A rich history on the
Nature has a free hand on
Britain’s largest uninhabited island
The owners of Taransay, Cathra and Adam Kelliher, have commenced on a project to regenerate the island’s ecosystem. Their long-term vision is to restore the flora and fauna back to a time before intensive grazing took a toll, essentially to what the island looked like in the bronze age. A tree planting programme is underway, and various herbivores, such as cattle and deer, will provide a lighter grazing footprint.
Rich in History
Taransay has been home for people reaching back over the millenia: a midden on the Atlantic side proves that inhabitants lived on a shellfish diet here some 9,000 years old. Visitors will be able to see plenty of evidence of the previous occupants; in the remains of two iron-age fortresses, a Neolithic standing stone with a Christian cross carved into it’s surface, stone-works from the Viking era, and more recently, the black houses lived in until the last occupants left in 1974.
Paible, the historical settlement on the leeward side of the island, is the launch-pad for visitors, being the location of our three habitable dwellings. The remains of the Chapel of St Taran can be seen, as well headstones from two graveyards, divided by gender. The smitten rock marks the culmination of a 1544 massacre by the Morrison clan, and a counter attack by the MacLeods: survivors jumped into the ocean to escape, one reportedly swimming back to Harris with an arrow in his buttocks!. Paible was home for one year for some 30 participants of the BBC reality TV programme, Castaway 2000.
Taransay has been part of Borve Lodge Estate since it was purchased from the MacKay family, by the Kelliher family in 2011.
A Precious Ecology
The island has an ecosystem governed by its position on the Atlantic shelf, giving it the full variability of a powerful marine climate. In mid-winter, Taransay can be battered by hurricane-force winds, while in summer, the ocean can calm to a benign pond. This means hardy flora and fauna will survive and thrive, and the lee-ward side of the island is blessed with sweeping pastures of calcium-rich machair grassland, which transforms into a floral carpet in spring. The upper reaches are extensive peatland, largely devoid of trees after years of intensive grazing. Now, the island is undergoing a tree-planting programme, and the relaxation of grazing pressure has already triggered regeneration of botanical groundcover.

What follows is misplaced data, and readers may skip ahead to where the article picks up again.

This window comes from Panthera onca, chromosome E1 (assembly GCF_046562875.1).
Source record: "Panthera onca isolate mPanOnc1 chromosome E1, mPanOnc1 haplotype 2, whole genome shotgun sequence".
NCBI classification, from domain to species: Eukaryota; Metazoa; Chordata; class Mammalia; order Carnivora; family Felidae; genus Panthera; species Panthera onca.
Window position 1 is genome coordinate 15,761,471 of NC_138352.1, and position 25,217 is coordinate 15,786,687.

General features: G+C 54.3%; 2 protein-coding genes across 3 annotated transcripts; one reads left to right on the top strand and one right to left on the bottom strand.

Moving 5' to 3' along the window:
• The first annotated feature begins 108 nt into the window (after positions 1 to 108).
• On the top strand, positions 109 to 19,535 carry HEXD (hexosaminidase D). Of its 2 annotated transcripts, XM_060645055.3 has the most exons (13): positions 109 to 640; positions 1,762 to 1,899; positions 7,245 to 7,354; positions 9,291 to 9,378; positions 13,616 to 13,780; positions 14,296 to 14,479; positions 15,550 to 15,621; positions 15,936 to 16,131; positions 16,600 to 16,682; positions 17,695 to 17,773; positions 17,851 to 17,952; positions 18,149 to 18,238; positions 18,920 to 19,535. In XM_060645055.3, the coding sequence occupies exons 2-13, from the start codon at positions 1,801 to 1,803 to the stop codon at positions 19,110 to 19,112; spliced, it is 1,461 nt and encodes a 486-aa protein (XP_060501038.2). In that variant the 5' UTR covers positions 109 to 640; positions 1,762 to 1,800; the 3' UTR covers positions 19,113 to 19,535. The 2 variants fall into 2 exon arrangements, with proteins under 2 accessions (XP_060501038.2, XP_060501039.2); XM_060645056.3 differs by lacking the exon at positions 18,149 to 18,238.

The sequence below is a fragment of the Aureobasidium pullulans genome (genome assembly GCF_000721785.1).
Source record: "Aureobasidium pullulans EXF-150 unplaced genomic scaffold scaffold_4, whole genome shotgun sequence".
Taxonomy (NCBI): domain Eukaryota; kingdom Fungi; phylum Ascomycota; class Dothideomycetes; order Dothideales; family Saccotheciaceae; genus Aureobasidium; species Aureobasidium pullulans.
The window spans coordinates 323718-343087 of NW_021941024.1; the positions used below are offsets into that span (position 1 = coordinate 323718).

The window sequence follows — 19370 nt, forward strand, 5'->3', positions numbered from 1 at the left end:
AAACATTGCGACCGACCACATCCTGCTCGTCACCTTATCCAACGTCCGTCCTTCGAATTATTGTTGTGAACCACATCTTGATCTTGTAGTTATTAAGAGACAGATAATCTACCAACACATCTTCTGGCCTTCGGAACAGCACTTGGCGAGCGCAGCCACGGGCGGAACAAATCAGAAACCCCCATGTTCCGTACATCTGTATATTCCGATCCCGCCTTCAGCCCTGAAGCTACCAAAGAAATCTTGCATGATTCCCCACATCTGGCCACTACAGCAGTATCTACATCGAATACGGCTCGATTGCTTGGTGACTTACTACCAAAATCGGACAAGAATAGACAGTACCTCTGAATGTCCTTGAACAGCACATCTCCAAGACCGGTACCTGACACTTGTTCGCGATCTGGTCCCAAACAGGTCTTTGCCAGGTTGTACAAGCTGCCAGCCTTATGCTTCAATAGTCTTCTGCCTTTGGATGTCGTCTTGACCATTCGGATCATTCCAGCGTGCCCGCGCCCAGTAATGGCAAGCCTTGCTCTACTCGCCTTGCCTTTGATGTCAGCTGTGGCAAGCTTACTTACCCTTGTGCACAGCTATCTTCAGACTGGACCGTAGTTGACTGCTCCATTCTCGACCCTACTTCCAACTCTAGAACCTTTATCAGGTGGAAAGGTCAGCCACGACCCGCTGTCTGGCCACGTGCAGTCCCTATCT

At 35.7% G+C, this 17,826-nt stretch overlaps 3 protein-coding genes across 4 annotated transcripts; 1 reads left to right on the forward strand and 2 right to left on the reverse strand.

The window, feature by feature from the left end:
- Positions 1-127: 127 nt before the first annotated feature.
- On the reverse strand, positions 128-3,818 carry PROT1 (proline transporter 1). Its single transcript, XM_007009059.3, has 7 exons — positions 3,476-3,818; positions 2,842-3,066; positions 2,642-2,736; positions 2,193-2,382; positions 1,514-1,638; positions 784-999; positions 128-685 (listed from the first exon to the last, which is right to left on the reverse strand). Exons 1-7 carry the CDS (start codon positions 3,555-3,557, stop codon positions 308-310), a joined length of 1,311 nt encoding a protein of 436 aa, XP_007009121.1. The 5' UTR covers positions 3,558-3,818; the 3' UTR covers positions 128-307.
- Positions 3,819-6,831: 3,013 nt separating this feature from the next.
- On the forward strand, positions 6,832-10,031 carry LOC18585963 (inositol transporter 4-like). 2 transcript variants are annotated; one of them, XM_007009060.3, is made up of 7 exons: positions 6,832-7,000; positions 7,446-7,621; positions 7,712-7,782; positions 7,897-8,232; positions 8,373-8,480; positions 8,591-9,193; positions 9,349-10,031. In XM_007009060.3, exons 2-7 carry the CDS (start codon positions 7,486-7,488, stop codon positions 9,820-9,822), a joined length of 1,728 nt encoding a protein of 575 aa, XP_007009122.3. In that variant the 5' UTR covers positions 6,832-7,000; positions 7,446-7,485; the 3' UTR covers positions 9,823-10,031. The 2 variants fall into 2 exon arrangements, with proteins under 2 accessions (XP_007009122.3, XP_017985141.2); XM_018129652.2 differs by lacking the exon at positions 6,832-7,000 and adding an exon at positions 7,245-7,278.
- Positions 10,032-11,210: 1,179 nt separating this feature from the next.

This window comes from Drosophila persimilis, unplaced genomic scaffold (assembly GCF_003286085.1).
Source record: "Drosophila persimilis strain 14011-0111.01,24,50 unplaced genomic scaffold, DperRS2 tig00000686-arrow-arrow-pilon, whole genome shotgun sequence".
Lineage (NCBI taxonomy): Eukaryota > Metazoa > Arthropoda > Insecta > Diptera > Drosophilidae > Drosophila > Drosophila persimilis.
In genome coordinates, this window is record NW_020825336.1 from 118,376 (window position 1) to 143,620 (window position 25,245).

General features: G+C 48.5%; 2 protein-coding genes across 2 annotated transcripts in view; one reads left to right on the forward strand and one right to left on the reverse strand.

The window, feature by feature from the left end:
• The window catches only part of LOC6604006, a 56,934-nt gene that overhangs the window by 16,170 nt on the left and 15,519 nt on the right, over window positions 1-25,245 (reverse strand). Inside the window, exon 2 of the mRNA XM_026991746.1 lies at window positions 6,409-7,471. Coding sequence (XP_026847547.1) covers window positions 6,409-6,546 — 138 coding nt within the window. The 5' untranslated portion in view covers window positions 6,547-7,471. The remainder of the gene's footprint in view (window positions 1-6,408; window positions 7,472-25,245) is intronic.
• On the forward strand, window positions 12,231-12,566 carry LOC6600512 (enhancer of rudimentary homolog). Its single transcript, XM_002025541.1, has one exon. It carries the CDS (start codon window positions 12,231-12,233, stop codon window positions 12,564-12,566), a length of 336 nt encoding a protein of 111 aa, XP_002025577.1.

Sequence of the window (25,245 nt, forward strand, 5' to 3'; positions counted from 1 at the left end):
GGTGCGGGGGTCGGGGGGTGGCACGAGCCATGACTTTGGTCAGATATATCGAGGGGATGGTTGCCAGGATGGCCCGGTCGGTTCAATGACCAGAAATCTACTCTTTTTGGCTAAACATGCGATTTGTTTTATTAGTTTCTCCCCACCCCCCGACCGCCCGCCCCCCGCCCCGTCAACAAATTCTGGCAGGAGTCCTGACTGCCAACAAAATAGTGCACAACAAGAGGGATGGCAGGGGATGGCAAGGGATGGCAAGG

A herd of wild red deer roam the hills and livestock is now limited to a small summer herd of cattle, as all sheep have been removed. Taransay boasts a pair of golden eagles, and two pairs of sea eagles, often glimpsed circling in vigil. Bird watchers may also be able to spot curlews, plovers and oyster catchers and a myriad of other species. The haunting cry of a black throated diver can often be heard around Loch an Duin and on the Altantic side of the island. Offshore rocks are the favourite perches of heron and other marine birds. Otter frequent the dunes and Taransay boasts an extensive colony of seals who live a very comfortable life on the rocks around Paible.
The Outer Hebrides is home to some of the oldest rocks in the world (~3bn years old) and Taransay is the perfect destination for anybody with curiosity in geology. The northern section of the island is dominated by Lewisian Gneiss, hardy material in pink, grey and black hues. This is complete contrast to the southern section of the island (Ard Mannish), which is part of what is known as the South Harris Complex, and is dominated by younger rocks, known as metapelites.
Visitors must be adept at rock scrambling to enjoy these offerings. Ridgelines are festooned with giant boulders, left in incongruous locations by glaciers millions of years ago. Rocks harder than granite have been softened by the elements, and have been transformed into remarkable natural sculptures. The Atlantic has punched a dramatic natural arch through a western rock face. Taransay’s stones have been extensively used as building materials throughout the millennia to make walls, fortresses and dwellings.